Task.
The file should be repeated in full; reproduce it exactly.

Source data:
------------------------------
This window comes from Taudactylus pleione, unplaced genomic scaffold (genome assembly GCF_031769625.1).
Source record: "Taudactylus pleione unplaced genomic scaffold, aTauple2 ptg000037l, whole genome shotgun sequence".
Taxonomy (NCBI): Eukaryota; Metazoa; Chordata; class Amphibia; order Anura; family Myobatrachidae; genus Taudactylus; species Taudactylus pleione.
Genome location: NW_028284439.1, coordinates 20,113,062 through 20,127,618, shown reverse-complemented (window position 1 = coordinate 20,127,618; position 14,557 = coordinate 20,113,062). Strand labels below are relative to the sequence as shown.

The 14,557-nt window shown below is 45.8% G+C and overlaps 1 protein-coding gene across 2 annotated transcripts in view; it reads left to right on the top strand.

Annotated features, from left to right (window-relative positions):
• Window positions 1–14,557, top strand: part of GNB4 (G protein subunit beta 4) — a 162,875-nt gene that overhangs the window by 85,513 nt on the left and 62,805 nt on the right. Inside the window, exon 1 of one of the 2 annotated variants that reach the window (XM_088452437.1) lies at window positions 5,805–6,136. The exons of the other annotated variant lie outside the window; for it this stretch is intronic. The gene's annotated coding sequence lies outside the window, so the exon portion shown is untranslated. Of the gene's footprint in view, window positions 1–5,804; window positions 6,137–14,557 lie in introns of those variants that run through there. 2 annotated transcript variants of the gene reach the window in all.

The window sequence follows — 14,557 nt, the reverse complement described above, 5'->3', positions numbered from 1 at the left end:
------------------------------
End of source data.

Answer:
This window comes from Taudactylus pleione, unplaced genomic scaffold (genome assembly GCF_031769625.1).
Source record: "Taudactylus pleione unplaced genomic scaffold, aTauple2 ptg000037l, whole genome shotgun sequence".
Taxonomy (NCBI): Eukaryota; Metazoa; Chordata; class Amphibia; order Anura; family Myobatrachidae; genus Taudactylus; species Taudactylus pleione.
Genome location: NW_028284439.1, coordinates 20,113,062 through 20,127,618, shown reverse-complemented (window position 1 = coordinate 20,127,618; position 14,557 = coordinate 20,113,062). Strand labels below are relative to the sequence as shown.

The 14,557-nt window shown below is 45.8% G+C and overlaps 1 protein-coding gene across 2 annotated transcripts in view; it reads left to right on the top strand.

Annotated features, from left to right (window-relative positions):
• Window positions 1–14,557, top strand: part of GNB4 (G protein subunit beta 4) — a 162,875-nt gene that overhangs the window by 85,513 nt on the left and 62,805 nt on the right. Inside the window, exon 1 of one of the 2 annotated variants that reach the window (XM_088452437.1) lies at window positions 5,805–6,136. The exons of the other annotated variant lie outside the window; for it this stretch is intronic. The gene's annotated coding sequence lies outside the window, so the exon portion shown is untranslated. Of the gene's footprint in view, window positions 1–5,804; window positions 6,137–14,557 lie in introns of those variants that run through there. 2 annotated transcript variants of the gene reach the window in all.

The window sequence follows — 14,557 nt, the reverse complement described above, 5'->3', positions numbered from 1 at the left end: